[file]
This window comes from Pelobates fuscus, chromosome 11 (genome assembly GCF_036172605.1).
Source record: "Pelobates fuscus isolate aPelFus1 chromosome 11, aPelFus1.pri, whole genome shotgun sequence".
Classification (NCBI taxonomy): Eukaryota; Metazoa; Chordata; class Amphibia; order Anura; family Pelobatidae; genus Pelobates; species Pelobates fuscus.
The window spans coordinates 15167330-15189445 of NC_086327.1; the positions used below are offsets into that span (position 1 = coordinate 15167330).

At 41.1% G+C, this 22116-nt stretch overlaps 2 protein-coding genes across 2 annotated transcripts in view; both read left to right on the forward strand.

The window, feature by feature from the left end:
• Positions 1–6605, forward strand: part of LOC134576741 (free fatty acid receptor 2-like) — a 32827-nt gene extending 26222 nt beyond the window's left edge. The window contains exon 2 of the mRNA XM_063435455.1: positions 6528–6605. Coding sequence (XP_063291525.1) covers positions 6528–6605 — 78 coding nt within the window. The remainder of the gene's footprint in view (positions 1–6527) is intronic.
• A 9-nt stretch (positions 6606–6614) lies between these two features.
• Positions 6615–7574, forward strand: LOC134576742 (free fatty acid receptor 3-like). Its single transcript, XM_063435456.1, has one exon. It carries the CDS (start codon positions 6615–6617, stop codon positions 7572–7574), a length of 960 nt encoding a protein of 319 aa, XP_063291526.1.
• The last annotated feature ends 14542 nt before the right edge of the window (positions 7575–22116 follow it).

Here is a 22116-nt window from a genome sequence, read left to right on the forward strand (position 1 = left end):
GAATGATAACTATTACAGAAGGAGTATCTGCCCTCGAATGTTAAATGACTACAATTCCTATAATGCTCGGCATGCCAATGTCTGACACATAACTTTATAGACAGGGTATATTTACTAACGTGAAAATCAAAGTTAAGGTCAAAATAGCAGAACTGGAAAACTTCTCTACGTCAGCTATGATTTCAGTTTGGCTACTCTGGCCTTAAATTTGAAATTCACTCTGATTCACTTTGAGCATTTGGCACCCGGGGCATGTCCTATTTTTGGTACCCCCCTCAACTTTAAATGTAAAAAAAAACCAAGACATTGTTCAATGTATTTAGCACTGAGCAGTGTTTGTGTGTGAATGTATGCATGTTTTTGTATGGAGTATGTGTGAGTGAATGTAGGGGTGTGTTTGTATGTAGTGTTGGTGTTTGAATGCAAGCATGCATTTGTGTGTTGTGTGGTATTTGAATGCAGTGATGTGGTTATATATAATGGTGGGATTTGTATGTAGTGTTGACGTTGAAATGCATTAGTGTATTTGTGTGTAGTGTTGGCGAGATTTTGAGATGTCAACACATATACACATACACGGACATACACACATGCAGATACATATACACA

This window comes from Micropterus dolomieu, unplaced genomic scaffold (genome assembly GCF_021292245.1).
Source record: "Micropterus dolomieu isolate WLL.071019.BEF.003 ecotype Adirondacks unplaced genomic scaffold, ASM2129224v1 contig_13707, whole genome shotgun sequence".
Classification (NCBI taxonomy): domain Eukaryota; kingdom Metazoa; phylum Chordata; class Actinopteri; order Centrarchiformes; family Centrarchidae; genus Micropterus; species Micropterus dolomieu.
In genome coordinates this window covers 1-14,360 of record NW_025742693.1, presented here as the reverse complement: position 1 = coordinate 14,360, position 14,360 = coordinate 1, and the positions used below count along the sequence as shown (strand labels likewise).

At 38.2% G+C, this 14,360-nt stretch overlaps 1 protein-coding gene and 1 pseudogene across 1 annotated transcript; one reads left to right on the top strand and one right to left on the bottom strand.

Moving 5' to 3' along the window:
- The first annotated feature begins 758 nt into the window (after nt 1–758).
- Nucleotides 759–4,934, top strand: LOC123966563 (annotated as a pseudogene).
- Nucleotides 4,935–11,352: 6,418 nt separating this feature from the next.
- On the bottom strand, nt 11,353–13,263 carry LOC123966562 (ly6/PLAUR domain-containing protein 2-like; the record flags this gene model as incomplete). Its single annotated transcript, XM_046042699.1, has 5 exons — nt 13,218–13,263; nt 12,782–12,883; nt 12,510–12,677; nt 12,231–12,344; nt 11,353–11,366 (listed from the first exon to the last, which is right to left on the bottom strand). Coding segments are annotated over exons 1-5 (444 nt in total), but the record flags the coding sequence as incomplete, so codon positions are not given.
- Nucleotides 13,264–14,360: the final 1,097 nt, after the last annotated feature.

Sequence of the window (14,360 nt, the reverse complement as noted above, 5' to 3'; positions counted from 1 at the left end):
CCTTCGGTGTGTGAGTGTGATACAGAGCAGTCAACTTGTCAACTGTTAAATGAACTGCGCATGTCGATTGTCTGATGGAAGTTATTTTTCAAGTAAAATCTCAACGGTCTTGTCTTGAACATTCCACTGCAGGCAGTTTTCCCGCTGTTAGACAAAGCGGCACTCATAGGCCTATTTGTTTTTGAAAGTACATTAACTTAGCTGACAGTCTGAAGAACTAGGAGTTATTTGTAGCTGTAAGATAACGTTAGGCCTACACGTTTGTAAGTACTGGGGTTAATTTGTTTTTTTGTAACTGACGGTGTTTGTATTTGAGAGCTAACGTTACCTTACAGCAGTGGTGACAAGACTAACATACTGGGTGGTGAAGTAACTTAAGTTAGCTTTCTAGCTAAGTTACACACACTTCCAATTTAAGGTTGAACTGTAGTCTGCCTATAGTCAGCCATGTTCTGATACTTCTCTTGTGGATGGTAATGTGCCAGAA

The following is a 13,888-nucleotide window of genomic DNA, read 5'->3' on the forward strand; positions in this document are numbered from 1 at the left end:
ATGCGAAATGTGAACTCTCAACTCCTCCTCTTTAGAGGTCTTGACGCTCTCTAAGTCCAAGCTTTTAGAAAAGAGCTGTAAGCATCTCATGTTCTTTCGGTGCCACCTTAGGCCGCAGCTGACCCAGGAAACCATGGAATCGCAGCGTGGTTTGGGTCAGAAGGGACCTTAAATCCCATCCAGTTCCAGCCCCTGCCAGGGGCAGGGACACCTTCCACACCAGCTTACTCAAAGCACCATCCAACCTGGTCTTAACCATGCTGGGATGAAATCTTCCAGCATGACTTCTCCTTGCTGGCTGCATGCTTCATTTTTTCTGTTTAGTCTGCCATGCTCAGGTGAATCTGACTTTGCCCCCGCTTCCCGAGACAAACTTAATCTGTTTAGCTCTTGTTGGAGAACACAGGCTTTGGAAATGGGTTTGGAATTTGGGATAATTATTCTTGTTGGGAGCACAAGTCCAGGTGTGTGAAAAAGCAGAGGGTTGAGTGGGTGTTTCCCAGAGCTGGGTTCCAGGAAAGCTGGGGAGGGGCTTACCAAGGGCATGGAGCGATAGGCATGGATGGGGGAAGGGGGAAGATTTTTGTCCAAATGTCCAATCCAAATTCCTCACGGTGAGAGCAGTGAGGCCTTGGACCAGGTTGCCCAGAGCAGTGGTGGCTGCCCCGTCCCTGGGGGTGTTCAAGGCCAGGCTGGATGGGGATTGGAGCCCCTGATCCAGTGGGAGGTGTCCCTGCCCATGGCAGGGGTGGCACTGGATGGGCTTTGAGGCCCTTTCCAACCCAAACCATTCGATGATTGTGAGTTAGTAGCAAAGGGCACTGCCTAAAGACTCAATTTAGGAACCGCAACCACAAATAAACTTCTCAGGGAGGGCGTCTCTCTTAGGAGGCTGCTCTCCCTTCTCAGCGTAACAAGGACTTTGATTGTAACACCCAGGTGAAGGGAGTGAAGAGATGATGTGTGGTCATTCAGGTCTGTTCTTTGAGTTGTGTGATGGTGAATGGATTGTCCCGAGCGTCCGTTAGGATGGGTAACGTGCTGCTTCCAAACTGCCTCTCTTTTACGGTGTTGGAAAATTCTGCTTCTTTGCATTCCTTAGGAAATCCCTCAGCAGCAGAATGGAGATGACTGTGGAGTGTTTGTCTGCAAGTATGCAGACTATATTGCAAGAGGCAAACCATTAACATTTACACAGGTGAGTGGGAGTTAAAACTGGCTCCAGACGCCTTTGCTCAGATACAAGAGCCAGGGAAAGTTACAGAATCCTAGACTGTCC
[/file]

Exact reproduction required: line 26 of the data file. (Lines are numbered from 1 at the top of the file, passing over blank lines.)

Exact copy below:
The following is a 13,888-nucleotide window of genomic DNA, read 5'->3' on the forward strand; positions in this document are numbered from 1 at the left end: